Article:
Residents of an unsafe tenement block in To Kwa Wan may apply for a court order to stop the government from turning them out on Friday.
That was the most immediate option for the residents who had hit a brick wall with three government bodies in their eviction fight, said Kowloon City district councillor Pun Chi-man.
Their ordeal started on Thursday last week when the Buildings Department posted a notice telling them to move out in fewer than 10 days from 51 Kai Ming Street. The notice said the balconies of their 56-year-old flats were structurally dangerous and should be knocked down.
The elderly among them are also upset about a relocation offer by the Housing Department, which wants to move them to a transit centre in Tuen Mun. The department reiterated yesterday that this was the only temporary accommodation available. And at the Urban Renewal Authority, officials were unlikely to announce any decision on redevelopment within a week, a person close to the authority said.
The occupants are hoping the URA will redevelop their site, which would halt a closure order from the courts.
Pun noted the haste with which residents had been told to leave. "They haven't been shown sufficient evidence that they must leave in such a short time," he said, after meeting buildings officers. "So far, they haven't had a word of explanation apart from that it's 'dangerous'."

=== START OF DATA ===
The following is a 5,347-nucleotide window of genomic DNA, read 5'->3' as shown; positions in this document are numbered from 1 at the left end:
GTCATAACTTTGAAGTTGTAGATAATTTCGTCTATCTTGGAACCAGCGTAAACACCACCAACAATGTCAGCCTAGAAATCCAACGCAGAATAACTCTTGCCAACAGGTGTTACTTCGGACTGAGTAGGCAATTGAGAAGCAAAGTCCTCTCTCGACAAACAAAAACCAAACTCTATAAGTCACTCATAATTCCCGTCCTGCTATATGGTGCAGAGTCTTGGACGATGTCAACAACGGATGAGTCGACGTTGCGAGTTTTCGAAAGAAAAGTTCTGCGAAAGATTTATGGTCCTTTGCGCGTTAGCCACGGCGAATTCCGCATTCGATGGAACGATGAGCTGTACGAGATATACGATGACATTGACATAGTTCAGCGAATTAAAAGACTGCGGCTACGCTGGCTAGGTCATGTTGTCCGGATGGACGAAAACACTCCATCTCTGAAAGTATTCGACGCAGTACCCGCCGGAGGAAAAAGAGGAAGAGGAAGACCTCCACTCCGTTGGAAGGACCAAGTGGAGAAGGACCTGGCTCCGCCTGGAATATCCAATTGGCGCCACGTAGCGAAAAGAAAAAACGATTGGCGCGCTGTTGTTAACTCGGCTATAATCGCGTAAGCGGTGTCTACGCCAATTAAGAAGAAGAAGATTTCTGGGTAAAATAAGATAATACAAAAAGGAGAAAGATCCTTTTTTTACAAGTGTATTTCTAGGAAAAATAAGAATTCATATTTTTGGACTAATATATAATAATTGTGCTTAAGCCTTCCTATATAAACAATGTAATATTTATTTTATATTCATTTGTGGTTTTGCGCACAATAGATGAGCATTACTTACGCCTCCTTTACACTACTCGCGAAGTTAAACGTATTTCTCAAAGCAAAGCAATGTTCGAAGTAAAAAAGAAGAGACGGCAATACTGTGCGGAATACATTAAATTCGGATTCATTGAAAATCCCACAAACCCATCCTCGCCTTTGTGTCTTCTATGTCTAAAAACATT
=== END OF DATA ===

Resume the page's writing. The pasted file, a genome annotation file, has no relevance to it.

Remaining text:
Democratic Party lawmaker Albert Ho Chun-yan, who is a lawyer, said the chance of obtaining a court injunction was slim.
"The judge would be most concerned about safety," he said. "They have to convince the judge that there are other options, apart from forcing them out, that can keep everyone safe."
Slicing off the enclosed balconies from the block would mean removing the residents' bedrooms and part of their bathrooms, as the balconies are so big that they take up at least a quarter of the space in the flats.
It is understood the Housing Department is reluctant to offer interim housing at Kwai Tsing or vacant flats nearby, as those are usually offered to people who are queuing for public flats. A person close to the department said interim accommodation was allocated to residents affected by a fire on Fa Yuen Street, Mong Kok, and by the collapse of a Ma Tau Wai Road tenement as their rehousing needs were more urgent.
Pun said he hoped the authority would step in as he was not optimistic that most owners of the neighbouring blocks, 21 to 49 Kai Ming Street, would agree to take part in a URA demand-led redevelopment scheme.
Even if the residents secure agreement from two-thirds of the owners, they must wait for their site to be selected for the scheme, a process that could take months.